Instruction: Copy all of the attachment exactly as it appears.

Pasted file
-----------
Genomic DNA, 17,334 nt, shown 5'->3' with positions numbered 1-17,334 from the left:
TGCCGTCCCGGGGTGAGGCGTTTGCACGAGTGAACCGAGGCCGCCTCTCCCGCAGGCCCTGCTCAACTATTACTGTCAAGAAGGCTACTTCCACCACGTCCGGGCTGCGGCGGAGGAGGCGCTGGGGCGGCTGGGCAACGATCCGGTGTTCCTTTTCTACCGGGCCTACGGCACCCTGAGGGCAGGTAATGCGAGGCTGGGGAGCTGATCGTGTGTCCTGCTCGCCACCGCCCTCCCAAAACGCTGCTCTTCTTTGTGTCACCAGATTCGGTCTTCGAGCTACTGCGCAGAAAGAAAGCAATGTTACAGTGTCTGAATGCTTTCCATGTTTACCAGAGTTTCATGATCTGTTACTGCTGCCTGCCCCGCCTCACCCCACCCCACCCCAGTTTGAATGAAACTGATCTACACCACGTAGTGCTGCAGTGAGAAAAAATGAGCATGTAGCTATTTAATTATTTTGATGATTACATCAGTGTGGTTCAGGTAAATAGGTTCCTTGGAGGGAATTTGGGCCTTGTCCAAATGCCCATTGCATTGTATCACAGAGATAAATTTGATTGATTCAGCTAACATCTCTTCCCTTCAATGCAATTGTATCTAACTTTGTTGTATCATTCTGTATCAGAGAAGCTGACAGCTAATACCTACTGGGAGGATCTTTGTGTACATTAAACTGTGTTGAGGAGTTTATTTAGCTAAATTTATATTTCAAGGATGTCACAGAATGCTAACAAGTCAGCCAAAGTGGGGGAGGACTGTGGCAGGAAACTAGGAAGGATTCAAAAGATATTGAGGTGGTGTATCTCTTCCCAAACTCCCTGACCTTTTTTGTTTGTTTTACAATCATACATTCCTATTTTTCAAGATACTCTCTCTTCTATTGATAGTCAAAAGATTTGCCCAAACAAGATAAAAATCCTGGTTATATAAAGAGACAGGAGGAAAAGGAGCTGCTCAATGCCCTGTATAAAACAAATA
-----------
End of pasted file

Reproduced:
Genomic DNA, 17,334 nt, shown 5'->3' with positions numbered 1-17,334 from the left:
TGCCGTCCCGGGGTGAGGCGTTTGCACGAGTGAACCGAGGCCGCCTCTCCCGCAGGCCCTGCTCAACTATTACTGTCAAGAAGGCTACTTCCACCACGTCCGGGCTGCGGCGGAGGAGGCGCTGGGGCGGCTGGGCAACGATCCGGTGTTCCTTTTCTACCGGGCCTACGGCACCCTGAGGGCAGGTAATGCGAGGCTGGGGAGCTGATCGTGTGTCCTGCTCGCCACCGCCCTCCCAAAACGCTGCTCTTCTTTGTGTCACCAGATTCGGTCTTCGAGCTACTGCGCAGAAAGAAAGCAATGTTACAGTGTCTGAATGCTTTCCATGTTTACCAGAGTTTCATGATCTGTTACTGCTGCCTGCCCCGCCTCACCCCACCCCACCCCAGTTTGAATGAAACTGATCTACACCACGTAGTGCTGCAGTGAGAAAAAATGAGCATGTAGCTATTTAATTATTTTGATGATTACATCAGTGTGGTTCAGGTAAATAGGTTCCTTGGAGGGAATTTGGGCCTTGTCCAAATGCCCATTGCATTGTATCACAGAGATAAATTTGATTGATTCAGCTAACATCTCTTCCCTTCAATGCAATTGTATCTAACTTTGTTGTATCATTCTGTATCAGAGAAGCTGACAGCTAATACCTACTGGGAGGATCTTTGTGTACATTAAACTGTGTTGAGGAGTTTATTTAGCTAAATTTATATTTCAAGGATGTCACAGAATGCTAACAAGTCAGCCAAAGTGGGGGAGGACTGTGGCAGGAAACTAGGAAGGATTCAAAAGATATTGAGGTGGTGTATCTCTTCCCAAACTCCCTGACCTTTTTTGTTTGTTTTACAATCATACATTCCTATTTTTCAAGATACTCTCTCTTCTATTGATAGTCAAAAGATTTGCCCAAACAAGATAAAAATCCTGGTTATATAAAGAGACAGGAGGAAAAGGAGCTGCTCAATGCCCTGTATAAAACAAATA